My Unfortunate Update

As so often happens in life, plans do not go as hoped, mistakes are made, and compromises must be reached. I have had such an experience with my bike tour that I was planning this summer. As I covered in My (super weird) bike setup, I got my bike second-hand from BICAS, a wonderful bike co-op in Tucson, AZ.
This bike was in okay condition, however the tires and brakes were definitely not suitable for a long term tour and the shifting system was too complicated for me as well.
In the end, the whole thing ended up being too complicated for me. I would like to preface this story by saying that I know I’m not always a clever man.



This is what failure looks like


I won’t go into great detail here, but what basically ended up happening was that I would unscrew one thing, and ten things would fall off the bike, none of which I had any idea what purpose they served or the original order they were in. I would frantically consult YouTube hoping for anything that could help repair the damage I had done, but the more I tried, the worse it got. By the end of it I had a table chock full of random metal components and not a clue on what to do with any of it. It was definitely not one of my prouder moments.

At this point, I resolved to make one important change to my bike tour idea. I am not going to bring a bike along. So it’s not really a bike tour, it’s a hike tour now.
The reasoning for doing this is that I clearly do not have the expertise to maintain a bike as of right now, so using one as my main vehicle to travel the country would not be a smart idea. I can take classes at BICAS and learn everything I could ever need to know about bikes. I may very well do that when I return to Tucson, but the trip is not ending just because I don’t have a bike. I had planned for this contingency, and if anything I am a tiny bit relieved because walking incredible distances is one thing I have always excelled at. The itinerary is obviously going to have to change, as it would likely take about a year for me to walk that route. Instead I am going to head straight for California and walk up the Pacific Crest Trail (If you haven’t heard of it, look it up because it’s pretty amazing).

I would like to point out that while my attempt at fixing a bike was a complete failure, that does not constitute a failure in my travel plans in any way. I would suggest that having fluid plans is much better for things of this nature, as life can throw some really unexpected curveballs at very inopportune moments. Getting caught up in the details is a really good way to set yourself up for disappointment.

Also, as far as I can tell I’ll be leaving within a month. Since I’m not taking my bike, I pretty much have all the gear I need except a good pair of hiking boots and perhaps a few random sundries. Once I have my full kit together I’ll post that up here along with my checklist just in case anyone wants to see what gear I’m using.
Lastly, I hope this information is useful, or at least entertaining, to those who read it. My point in sharing this, aside from the fact that I enjoy it, is that I am sure others out there can relate to me in my endeavors. If that’s the case, I hope you learn from my mistakes and triumphs as I share them because I am absolutely certain that there will be many more of both in equal measure.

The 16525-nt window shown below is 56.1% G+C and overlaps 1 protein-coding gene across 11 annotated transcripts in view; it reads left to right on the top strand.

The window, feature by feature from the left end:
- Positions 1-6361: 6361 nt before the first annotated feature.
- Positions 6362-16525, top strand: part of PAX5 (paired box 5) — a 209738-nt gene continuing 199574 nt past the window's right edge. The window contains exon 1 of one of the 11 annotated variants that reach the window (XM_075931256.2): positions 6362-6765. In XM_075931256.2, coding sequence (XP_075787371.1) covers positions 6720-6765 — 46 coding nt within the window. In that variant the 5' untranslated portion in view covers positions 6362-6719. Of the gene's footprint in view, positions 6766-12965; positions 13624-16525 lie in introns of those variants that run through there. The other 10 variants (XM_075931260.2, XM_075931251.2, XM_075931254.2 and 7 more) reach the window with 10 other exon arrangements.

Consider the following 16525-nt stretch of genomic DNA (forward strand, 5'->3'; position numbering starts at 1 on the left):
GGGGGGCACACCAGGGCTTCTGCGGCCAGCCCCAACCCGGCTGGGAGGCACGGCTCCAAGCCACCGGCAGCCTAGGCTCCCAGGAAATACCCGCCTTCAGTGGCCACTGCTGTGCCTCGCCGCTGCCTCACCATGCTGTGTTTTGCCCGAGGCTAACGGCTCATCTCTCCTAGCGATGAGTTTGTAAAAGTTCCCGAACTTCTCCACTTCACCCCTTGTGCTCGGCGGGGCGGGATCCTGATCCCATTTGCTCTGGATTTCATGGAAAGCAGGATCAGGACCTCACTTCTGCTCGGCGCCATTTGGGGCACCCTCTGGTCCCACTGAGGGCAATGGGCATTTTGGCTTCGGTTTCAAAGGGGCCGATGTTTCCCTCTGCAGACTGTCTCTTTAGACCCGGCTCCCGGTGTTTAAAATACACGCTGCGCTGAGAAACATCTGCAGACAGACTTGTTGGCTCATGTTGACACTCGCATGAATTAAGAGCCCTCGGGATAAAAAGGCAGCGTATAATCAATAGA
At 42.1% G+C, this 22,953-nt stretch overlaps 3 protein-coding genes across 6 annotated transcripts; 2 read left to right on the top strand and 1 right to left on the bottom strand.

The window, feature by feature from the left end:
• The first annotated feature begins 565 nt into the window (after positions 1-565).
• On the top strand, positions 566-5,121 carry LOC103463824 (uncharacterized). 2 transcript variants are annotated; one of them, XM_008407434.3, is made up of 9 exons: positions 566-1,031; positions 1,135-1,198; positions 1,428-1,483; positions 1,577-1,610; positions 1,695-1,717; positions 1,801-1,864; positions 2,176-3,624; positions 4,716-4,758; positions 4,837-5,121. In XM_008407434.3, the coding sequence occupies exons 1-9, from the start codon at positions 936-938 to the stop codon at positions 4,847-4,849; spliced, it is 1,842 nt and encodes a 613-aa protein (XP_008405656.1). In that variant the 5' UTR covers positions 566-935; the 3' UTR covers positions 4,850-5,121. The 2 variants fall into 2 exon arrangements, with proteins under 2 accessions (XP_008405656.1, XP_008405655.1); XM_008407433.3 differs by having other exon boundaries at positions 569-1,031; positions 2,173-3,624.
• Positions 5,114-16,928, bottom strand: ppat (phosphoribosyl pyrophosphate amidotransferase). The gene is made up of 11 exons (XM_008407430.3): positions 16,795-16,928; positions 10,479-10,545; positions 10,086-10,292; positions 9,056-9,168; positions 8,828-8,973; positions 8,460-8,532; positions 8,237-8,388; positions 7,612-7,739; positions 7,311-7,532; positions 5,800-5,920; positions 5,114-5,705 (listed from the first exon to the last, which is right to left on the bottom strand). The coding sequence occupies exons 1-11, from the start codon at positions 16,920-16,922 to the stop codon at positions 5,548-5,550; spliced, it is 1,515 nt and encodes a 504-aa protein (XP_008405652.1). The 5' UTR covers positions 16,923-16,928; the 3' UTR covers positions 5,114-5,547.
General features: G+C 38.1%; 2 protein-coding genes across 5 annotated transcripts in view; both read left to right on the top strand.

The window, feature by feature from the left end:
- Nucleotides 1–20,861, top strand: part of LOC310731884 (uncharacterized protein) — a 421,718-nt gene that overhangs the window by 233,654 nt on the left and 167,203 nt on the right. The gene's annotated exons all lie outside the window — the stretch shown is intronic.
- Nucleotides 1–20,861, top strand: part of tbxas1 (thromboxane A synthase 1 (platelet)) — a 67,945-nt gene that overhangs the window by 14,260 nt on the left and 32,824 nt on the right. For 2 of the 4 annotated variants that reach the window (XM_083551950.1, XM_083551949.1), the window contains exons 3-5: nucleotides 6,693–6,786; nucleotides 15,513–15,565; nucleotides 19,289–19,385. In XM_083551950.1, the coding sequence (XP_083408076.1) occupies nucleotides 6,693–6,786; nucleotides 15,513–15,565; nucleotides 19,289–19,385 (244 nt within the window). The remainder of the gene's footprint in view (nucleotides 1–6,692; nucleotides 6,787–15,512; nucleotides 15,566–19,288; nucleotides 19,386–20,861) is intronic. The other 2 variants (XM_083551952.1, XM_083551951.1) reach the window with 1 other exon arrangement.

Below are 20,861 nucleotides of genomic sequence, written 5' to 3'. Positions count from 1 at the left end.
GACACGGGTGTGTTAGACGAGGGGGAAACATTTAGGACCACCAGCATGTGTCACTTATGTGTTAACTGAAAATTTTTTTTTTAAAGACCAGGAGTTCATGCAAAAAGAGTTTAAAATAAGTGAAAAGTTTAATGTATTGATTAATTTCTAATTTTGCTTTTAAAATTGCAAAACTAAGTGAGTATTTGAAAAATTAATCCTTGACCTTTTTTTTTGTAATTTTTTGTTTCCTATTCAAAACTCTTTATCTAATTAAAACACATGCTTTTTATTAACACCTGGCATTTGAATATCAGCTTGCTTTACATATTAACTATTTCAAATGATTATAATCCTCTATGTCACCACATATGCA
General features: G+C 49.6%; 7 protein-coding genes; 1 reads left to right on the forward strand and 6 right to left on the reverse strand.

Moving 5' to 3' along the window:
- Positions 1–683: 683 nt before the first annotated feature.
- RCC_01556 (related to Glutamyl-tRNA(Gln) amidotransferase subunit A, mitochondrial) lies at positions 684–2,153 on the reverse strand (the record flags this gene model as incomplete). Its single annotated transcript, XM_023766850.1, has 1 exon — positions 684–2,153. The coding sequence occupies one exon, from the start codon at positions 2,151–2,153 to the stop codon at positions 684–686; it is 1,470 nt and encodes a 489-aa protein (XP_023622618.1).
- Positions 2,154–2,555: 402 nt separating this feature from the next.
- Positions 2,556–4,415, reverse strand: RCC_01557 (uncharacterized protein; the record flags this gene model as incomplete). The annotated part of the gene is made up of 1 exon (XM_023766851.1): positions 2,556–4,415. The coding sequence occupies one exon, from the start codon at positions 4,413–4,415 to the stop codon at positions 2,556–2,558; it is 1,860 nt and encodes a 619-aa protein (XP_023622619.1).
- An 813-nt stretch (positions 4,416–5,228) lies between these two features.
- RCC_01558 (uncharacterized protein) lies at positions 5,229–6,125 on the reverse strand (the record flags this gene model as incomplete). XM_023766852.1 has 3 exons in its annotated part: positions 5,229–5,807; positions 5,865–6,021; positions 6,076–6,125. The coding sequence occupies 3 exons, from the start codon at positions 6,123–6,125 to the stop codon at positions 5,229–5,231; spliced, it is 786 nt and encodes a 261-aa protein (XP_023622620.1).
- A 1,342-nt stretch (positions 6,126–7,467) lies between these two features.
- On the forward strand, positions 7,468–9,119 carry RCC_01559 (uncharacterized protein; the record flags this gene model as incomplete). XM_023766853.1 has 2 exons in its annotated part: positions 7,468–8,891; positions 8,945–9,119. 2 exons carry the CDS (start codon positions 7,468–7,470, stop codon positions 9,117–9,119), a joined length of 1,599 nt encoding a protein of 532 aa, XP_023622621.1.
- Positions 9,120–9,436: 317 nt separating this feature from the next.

How to Stay Sane

I know for some more than others, it is a day to day ordeal just to manage the maelstrom that is our chaotically ordered, often baffling landscape of a mind. For me, this is especially true during times of my life in which my days are constricted to a schedule, as I usually fly by the seat of my pants when left to my own devices. In this particular moment in my life, I am working so that I can raise money for my upcoming travel tour. This means that not only am I contractually bound by the company I work for (currently Wal-Mart), but I am also bound by my own desire to go see the world. What this means for me is that I can’t just go do things on a whim, I must always be conscious of the fact that I have obligations to fill and I have to keep a structured life to have a reasonable chance of maintaining my current position.

For me, this is a major source of stress, and in an already incredibly overactive mind, stress and anxiety tends to exacerbate the problem into gargantuan proportions. Add in the fact that I’m an introvert in a society that demands my participation, and that I’m a wanderer that is bound to one place for the moment, and you’ve got a recipe for disaster if a day should go particularly wrong or I wake up in a bad mood.
This is why I have to have coping methods, and I keep many of them so that I’m always prepared. These are techniques that could be used by anybody that suffers from stress and/or anxiety. Here are a few of my most used methods.

  • Communing with Nature
    This is always my first step when I feel overwhelmed. On any regular day, a brisk walk among the trees and brush will rejuvenate me and leave me feeling brighter. When things get particularly rough, or if I just want to go into maximum relaxation mode, I’ll go to a park, find a place that’s fairly hidden, and set up my hammock and tarp to spend the whole day chilling and practicing various bushcraft and survival techniques. Nothing but the sun, the birds, and the shade to keep me company. You don’t have to go all out like I do. Taking a hike through the woods, watching ducks on a pond, or simply sitting on the grass in your back yard can often be enough to bring you back to a good head space.